For many families, one of the biggest factors when thinking about expanding your brood is whether or not you can afford another child. From baby gear to child care, his first car and that high-dollar education - how much does it really cost to raise a child?
According to research by the U.S. Department of Agriculture, the cost of raising a child has increased 15 percent from 1960 to 2007. That means on average, a middle-income, two-parent, two-child family can expect to pay from $10,930 to $12,030 per year in expenses for one child, varying by their age.
Where does your money go?
Clearly this dramatic increase cannot all be blamed on inflation. This rise in child-rearing costs is attributable to the considerable rise in child care and education expenditure. The good news is that the cost of feeding your offspring is less expensive today than it was in 1960.
The bottom line
So how does this add up for you over the life of your child?
"USDA's Center for Nutrition Policy and Promotion (CNPP), notes that family income has a direct affect on child rearing expenditures. Families with a before-tax income below $45,800 are projected to spend $148,320 on expenses related to child rearing or $196,010 when factoring for future inflation. Families with an income between $45,800 and $77,100 can expect to spend $204,060 or $269,040 with an inflation factor. Families with an income above $77,100 can expect to spend $298,680 or $393,230 – factoring for inflation."
Location, location, location
Another contributing factor in the cost of raising your child is geographic location. Families in the urban west will pay the highest child-rearing expenses while families in the urban mid-west and all rural areas boast the lowest costs when raising a child.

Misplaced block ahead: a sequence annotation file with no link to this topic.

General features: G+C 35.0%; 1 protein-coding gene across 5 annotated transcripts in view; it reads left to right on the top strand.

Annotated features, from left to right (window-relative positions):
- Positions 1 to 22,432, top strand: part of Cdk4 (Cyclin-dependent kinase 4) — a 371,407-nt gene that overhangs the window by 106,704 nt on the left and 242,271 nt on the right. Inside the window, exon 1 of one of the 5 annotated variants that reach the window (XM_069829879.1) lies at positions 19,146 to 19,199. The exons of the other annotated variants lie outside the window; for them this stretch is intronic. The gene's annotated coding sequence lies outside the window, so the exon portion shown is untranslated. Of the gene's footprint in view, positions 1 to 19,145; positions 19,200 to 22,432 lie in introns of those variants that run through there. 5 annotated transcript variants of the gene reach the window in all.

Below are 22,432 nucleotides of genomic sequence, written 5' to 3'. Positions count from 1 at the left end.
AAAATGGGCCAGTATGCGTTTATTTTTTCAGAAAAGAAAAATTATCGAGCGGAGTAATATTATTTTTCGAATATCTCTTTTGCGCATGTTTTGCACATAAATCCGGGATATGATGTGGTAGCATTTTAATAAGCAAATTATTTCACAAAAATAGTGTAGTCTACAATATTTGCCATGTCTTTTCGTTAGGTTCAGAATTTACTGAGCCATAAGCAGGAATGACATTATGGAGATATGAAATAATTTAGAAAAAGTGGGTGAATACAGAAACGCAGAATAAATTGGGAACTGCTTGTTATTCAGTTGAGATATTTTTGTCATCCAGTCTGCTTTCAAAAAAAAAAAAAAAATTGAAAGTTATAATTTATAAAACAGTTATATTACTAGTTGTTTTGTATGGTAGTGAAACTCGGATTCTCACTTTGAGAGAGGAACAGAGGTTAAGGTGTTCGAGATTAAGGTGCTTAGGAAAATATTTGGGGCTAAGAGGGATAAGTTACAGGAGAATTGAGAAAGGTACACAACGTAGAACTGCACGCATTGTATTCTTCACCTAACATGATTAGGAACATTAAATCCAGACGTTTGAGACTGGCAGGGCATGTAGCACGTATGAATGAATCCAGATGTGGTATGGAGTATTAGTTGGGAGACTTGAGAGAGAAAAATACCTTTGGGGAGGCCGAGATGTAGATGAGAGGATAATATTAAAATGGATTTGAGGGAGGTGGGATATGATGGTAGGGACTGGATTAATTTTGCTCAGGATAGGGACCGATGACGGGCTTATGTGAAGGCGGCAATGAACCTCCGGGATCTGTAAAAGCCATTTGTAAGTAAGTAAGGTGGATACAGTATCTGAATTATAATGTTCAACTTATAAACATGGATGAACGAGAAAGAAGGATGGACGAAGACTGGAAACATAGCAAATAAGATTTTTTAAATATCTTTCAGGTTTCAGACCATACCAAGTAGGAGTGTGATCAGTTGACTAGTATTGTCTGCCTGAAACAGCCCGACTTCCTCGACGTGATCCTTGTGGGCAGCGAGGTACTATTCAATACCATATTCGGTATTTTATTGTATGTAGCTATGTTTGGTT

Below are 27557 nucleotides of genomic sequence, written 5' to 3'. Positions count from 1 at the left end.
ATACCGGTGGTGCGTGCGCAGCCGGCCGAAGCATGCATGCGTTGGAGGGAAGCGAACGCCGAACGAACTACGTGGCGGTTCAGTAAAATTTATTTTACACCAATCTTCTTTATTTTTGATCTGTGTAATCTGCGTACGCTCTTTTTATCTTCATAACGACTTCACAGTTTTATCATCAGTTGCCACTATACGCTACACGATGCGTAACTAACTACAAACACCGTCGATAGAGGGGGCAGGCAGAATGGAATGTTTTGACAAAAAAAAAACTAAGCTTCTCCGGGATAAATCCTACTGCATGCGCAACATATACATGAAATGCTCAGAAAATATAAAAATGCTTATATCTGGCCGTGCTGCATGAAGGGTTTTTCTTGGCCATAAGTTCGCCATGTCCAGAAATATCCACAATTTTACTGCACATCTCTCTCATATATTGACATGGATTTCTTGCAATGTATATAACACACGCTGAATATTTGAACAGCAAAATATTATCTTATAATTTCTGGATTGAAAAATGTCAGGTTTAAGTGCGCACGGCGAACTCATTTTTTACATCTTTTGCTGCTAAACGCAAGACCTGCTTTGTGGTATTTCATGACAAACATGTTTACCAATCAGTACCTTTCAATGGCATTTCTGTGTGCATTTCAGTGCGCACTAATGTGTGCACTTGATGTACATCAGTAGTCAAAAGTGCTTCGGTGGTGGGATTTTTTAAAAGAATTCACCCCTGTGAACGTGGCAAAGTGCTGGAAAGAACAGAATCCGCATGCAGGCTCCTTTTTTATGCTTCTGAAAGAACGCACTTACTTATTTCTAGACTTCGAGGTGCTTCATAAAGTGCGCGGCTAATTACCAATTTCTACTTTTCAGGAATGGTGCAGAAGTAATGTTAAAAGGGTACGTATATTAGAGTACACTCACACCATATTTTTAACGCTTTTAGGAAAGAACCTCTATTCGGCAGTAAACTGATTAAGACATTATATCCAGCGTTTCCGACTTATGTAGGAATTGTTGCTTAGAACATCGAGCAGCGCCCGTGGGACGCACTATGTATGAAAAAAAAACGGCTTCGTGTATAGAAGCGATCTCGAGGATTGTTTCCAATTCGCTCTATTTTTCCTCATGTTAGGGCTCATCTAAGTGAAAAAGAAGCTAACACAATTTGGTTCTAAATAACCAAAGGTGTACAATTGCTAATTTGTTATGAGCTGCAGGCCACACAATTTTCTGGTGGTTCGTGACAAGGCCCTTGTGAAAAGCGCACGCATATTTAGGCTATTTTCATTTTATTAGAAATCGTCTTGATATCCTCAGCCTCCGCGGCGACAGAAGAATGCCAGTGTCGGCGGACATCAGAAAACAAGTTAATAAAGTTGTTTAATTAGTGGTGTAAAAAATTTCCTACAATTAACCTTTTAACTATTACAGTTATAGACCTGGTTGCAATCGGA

Changing the bottom line
You can affect how much you spend on your child by saving money on big-ticket items (cribs, baby gear) by borrowing from friends or buying these items at discount stores. Work towards getting a scholarship for your child to pay for his education and encourage him to take a summer job to help with his car payments. Have you been dreaming of that house with the white picket fence in the suburbs? Now might be a good time to leave the high-dollar real estate in the big city and move someplace that is more affordable, such as the mid-west.
So, before you decide to up and move, or get rid of your baby urges all together, weigh the advantages and the challenges to adding another member to your household. Nevertheless, after the calculator is put away and both parties have expressed their thoughts, the rewards just may outweigh the price tag of bringing up baby.